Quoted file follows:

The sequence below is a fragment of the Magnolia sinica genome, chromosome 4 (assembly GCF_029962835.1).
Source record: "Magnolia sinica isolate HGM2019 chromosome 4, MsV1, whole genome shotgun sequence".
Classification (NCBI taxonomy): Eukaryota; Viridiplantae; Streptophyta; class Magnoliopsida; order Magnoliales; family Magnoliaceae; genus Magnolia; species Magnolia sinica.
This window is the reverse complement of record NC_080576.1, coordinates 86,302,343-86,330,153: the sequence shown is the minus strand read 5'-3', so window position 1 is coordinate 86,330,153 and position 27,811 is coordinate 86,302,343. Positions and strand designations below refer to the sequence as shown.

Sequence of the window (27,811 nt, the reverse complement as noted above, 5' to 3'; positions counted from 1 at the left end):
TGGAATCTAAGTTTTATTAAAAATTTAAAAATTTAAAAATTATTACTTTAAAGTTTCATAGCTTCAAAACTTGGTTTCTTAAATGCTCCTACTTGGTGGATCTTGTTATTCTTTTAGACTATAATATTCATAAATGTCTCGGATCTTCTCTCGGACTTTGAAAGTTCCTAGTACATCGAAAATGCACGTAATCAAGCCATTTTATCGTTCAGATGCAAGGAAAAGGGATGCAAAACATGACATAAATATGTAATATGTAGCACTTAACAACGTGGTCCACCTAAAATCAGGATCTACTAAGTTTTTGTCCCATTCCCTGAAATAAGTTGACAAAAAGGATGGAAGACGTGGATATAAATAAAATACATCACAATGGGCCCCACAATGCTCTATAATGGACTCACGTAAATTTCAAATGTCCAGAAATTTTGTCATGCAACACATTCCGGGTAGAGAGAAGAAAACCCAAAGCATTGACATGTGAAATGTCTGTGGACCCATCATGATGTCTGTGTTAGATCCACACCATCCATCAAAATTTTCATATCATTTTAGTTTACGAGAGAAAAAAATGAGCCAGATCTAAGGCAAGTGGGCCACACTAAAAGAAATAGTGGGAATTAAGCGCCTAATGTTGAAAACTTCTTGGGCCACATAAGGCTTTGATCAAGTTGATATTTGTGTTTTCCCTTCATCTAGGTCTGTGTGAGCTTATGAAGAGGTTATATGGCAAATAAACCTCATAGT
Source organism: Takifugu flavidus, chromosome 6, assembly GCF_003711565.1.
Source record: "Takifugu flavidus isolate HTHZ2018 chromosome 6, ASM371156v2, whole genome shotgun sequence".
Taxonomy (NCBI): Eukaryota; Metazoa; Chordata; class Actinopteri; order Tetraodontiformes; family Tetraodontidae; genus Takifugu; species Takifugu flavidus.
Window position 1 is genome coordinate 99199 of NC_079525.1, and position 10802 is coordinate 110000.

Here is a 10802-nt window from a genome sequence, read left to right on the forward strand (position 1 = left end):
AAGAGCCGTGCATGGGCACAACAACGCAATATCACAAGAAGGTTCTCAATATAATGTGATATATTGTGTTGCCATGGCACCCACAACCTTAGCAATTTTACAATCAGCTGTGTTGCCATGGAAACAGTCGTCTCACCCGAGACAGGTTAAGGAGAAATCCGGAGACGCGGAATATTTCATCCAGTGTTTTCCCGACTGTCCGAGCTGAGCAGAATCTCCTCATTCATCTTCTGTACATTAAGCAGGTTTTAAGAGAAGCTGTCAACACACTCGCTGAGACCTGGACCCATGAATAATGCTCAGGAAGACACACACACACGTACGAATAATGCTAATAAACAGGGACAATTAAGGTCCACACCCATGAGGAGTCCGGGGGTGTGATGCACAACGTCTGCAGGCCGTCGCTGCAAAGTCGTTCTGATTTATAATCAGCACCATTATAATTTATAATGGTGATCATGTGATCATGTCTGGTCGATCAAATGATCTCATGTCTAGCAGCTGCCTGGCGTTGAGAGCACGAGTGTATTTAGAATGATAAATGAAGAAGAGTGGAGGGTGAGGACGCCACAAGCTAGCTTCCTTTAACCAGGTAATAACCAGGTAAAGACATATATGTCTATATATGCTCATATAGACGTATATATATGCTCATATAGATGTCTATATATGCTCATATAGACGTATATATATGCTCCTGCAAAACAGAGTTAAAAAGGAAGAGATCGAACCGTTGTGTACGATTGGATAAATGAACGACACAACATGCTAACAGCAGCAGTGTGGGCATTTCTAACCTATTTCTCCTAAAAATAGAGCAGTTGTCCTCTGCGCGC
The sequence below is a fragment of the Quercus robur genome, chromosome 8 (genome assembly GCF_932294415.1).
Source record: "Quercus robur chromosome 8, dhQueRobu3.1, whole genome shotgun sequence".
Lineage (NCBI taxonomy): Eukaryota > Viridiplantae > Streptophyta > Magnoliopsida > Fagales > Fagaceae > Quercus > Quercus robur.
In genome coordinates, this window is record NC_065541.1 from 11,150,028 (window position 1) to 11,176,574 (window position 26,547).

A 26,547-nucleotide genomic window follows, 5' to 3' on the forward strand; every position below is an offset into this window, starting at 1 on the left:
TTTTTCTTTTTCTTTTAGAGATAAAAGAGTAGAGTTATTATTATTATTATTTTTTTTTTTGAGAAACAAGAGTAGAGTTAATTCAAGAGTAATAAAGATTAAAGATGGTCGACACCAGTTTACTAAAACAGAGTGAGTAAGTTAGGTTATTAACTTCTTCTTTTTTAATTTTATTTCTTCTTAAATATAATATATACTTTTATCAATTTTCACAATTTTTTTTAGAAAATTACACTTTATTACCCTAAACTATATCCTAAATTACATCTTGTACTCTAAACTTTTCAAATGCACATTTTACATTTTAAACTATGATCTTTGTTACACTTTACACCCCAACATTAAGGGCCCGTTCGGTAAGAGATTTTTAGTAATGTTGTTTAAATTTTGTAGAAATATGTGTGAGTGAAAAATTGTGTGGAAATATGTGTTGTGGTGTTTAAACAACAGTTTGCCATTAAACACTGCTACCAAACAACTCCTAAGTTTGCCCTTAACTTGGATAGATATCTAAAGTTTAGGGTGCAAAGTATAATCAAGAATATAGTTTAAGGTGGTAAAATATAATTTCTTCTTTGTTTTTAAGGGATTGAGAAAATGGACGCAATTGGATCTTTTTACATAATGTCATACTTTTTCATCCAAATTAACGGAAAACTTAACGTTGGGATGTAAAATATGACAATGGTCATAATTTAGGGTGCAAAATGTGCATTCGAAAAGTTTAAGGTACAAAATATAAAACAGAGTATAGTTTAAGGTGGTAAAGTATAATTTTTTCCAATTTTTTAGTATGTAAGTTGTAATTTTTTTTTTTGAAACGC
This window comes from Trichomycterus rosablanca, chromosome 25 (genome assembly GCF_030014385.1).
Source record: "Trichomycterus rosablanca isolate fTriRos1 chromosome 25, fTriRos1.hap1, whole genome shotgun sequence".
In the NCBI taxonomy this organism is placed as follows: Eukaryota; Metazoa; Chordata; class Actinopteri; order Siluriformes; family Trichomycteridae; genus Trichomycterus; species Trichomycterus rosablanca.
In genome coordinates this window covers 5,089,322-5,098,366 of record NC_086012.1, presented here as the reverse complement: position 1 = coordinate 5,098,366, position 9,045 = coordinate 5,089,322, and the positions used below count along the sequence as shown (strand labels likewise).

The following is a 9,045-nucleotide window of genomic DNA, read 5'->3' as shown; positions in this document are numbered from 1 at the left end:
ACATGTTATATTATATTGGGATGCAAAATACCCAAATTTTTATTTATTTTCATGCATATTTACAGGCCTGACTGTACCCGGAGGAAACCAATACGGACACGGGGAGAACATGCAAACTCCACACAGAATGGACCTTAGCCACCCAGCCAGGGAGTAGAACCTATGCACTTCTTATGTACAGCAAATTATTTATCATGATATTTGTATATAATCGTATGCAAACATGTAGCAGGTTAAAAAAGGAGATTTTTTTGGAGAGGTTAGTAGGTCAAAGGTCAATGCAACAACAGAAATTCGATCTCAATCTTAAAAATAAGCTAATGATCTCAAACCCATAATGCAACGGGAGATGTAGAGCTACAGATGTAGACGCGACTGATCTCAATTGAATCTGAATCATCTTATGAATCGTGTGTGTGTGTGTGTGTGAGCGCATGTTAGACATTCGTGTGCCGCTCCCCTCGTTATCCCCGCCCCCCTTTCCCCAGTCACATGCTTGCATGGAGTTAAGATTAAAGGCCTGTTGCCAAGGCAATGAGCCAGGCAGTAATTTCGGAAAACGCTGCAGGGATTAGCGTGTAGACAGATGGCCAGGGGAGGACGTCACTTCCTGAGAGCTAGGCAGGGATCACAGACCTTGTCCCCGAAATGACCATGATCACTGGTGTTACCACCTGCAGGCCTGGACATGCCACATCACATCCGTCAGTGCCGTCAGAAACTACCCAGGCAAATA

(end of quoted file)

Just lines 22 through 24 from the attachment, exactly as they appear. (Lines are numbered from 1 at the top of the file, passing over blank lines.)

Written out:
In genome coordinates this window covers 5,089,322-5,098,366 of record NC_086012.1, presented here as the reverse complement: position 1 = coordinate 5,098,366, position 9,045 = coordinate 5,089,322, and the positions used below count along the sequence as shown (strand labels likewise).

The following is a 9,045-nucleotide window of genomic DNA, read 5'->3' as shown; positions in this document are numbered from 1 at the left end:
ACATGTTATATTATATTGGGATGCAAAATACCCAAATTTTTATTTATTTTCATGCATATTTACAGGCCTGACTGTACCCGGAGGAAACCAATACGGACACGGGGAGAACATGCAAACTCCACACAGAATGGACCTTAGCCACCCAGCCAGGGAGTAGAACCTATGCACTTCTTATGTACAGCAAATTATTTATCATGATATTTGTATATAATCGTATGCAAACATGTAGCAGGTTAAAAAAGGAGATTTTTTTGGAGAGGTTAGTAGGTCAAAGGTCAATGCAACAACAGAAATTCGATCTCAATCTTAAAAATAAGCTAATGATCTCAAACCCATAATGCAACGGGAGATGTAGAGCTACAGATGTAGACGCGACTGATCTCAATTGAATCTGAATCATCTTATGAATCGTGTGTGTGTGTGTGTGTGAGCGCATGTTAGACATTCGTGTGCCGCTCCCCTCGTTATCCCCGCCCCCCTTTCCCCAGTCACATGCTTGCATGGAGTTAAGATTAAAGGCCTGTTGCCAAGGCAATGAGCCAGGCAGTAATTTCGGAAAACGCTGCAGGGATTAGCGTGTAGACAGATGGCCAGGGGAGGACGTCACTTCCTGAGAGCTAGGCAGGGATCACAGACCTTGTCCCCGAAATGACCATGATCACTGGTGTTACCACCTGCAGGCCTGGACATGCCACATCACATCCGTCAGTGCCGTCAGAAACTACCCAGGCAAATA